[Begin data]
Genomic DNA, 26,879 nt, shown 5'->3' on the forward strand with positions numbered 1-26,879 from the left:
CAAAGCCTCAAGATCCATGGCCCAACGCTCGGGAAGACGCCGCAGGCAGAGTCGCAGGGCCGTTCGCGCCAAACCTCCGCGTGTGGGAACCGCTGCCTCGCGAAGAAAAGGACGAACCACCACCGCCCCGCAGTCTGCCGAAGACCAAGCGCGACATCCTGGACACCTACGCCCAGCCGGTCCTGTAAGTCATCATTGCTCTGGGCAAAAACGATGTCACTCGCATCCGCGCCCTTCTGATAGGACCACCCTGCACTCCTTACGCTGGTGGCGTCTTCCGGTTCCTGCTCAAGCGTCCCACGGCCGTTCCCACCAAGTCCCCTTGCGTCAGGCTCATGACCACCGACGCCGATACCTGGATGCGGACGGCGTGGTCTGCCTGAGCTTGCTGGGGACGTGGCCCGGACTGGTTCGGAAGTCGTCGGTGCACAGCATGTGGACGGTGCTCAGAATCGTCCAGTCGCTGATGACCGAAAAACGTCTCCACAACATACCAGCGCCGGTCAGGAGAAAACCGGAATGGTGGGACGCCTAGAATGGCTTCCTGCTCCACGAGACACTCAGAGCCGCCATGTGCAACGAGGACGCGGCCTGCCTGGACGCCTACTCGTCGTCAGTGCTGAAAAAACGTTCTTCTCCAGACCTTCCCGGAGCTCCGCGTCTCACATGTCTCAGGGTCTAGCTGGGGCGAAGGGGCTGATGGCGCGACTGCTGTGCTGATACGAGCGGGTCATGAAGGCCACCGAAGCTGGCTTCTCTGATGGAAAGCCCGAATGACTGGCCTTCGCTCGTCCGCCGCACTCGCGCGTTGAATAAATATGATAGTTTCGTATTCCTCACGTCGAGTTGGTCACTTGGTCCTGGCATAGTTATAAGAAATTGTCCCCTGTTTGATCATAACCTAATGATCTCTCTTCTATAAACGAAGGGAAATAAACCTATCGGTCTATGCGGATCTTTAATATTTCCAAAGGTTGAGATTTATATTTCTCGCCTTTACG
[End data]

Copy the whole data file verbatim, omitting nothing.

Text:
Genomic DNA, 26,879 nt, shown 5'->3' on the forward strand with positions numbered 1-26,879 from the left:
CAAAGCCTCAAGATCCATGGCCCAACGCTCGGGAAGACGCCGCAGGCAGAGTCGCAGGGCCGTTCGCGCCAAACCTCCGCGTGTGGGAACCGCTGCCTCGCGAAGAAAAGGACGAACCACCACCGCCCCGCAGTCTGCCGAAGACCAAGCGCGACATCCTGGACACCTACGCCCAGCCGGTCCTGTAAGTCATCATTGCTCTGGGCAAAAACGATGTCACTCGCATCCGCGCCCTTCTGATAGGACCACCCTGCACTCCTTACGCTGGTGGCGTCTTCCGGTTCCTGCTCAAGCGTCCCACGGCCGTTCCCACCAAGTCCCCTTGCGTCAGGCTCATGACCACCGACGCCGATACCTGGATGCGGACGGCGTGGTCTGCCTGAGCTTGCTGGGGACGTGGCCCGGACTGGTTCGGAAGTCGTCGGTGCACAGCATGTGGACGGTGCTCAGAATCGTCCAGTCGCTGATGACCGAAAAACGTCTCCACAACATACCAGCGCCGGTCAGGAGAAAACCGGAATGGTGGGACGCCTAGAATGGCTTCCTGCTCCACGAGACACTCAGAGCCGCCATGTGCAACGAGGACGCGGCCTGCCTGGACGCCTACTCGTCGTCAGTGCTGAAAAAACGTTCTTCTCCAGACCTTCCCGGAGCTCCGCGTCTCACATGTCTCAGGGTCTAGCTGGGGCGAAGGGGCTGATGGCGCGACTGCTGTGCTGATACGAGCGGGTCATGAAGGCCACCGAAGCTGGCTTCTCTGATGGAAAGCCCGAATGACTGGCCTTCGCTCGTCCGCCGCACTCGCGCGTTGAATAAATATGATAGTTTCGTATTCCTCACGTCGAGTTGGTCACTTGGTCCTGGCATAGTTATAAGAAATTGTCCCCTGTTTGATCATAACCTAATGATCTCTCTTCTATAAACGAAGGGAAATAAACCTATCGGTCTATGCGGATCTTTAATATTTCCAAAGGTTGAGATTTATATTTCTCGCCTTTACG